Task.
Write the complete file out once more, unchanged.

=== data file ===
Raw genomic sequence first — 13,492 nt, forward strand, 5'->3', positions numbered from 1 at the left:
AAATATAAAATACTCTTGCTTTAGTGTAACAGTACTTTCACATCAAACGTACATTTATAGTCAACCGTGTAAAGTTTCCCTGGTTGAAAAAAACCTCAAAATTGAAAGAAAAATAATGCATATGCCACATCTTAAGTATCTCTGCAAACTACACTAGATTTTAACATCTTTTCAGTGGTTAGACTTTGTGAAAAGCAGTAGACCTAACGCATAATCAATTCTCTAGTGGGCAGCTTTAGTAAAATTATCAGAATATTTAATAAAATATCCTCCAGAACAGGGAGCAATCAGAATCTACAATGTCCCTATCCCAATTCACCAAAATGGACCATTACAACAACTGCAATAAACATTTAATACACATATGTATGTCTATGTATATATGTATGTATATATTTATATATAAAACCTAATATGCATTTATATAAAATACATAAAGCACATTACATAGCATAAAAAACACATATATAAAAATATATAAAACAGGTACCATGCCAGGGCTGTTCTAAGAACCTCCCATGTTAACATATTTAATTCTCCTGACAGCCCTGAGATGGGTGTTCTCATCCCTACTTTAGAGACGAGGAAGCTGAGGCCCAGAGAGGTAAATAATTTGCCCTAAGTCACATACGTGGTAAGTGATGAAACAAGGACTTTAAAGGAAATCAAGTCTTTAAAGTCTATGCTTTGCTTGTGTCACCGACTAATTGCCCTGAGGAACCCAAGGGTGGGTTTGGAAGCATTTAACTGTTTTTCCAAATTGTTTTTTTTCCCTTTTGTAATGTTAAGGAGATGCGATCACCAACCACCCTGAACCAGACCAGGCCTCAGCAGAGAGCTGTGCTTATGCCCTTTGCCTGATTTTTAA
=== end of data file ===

Raw genomic sequence first — 13,492 nt, forward strand, 5'->3', positions numbered from 1 at the left:
AAATATAAAATACTCTTGCTTTAGTGTAACAGTACTTTCACATCAAACGTACATTTATAGTCAACCGTGTAAAGTTTCCCTGGTTGAAAAAAACCTCAAAATTGAAAGAAAAATAATGCATATGCCACATCTTAAGTATCTCTGCAAACTACACTAGATTTTAACATCTTTTCAGTGGTTAGACTTTGTGAAAAGCAGTAGACCTAACGCATAATCAATTCTCTAGTGGGCAGCTTTAGTAAAATTATCAGAATATTTAATAAAATATCCTCCAGAACAGGGAGCAATCAGAATCTACAATGTCCCTATCCCAATTCACCAAAATGGACCATTACAACAACTGCAATAAACATTTAATACACATATGTATGTCTATGTATATATGTATGTATATATTTATATATAAAACCTAATATGCATTTATATAAAATACATAAAGCACATTACATAGCATAAAAAACACATATATAAAAATATATAAAACAGGTACCATGCCAGGGCTGTTCTAAGAACCTCCCATGTTAACATATTTAATTCTCCTGACAGCCCTGAGATGGGTGTTCTCATCCCTACTTTAGAGACGAGGAAGCTGAGGCCCAGAGAGGTAAATAATTTGCCCTAAGTCACATACGTGGTAAGTGATGAAACAAGGACTTTAAAGGAAATCAAGTCTTTAAAGTCTATGCTTTGCTTGTGTCACCGACTAATTGCCCTGAGGAACCCAAGGGTGGGTTTGGAAGCATTTAACTGTTTTTCCAAATTGTTTTTTTTCCCTTTTGTAATGTTAAGGAGATGCGATCACCAACCACCCTGAACCAGACCAGGCCTCAGCAGAGAGCTGTGCTTATGCCCTTTGCCTGATTTTTAA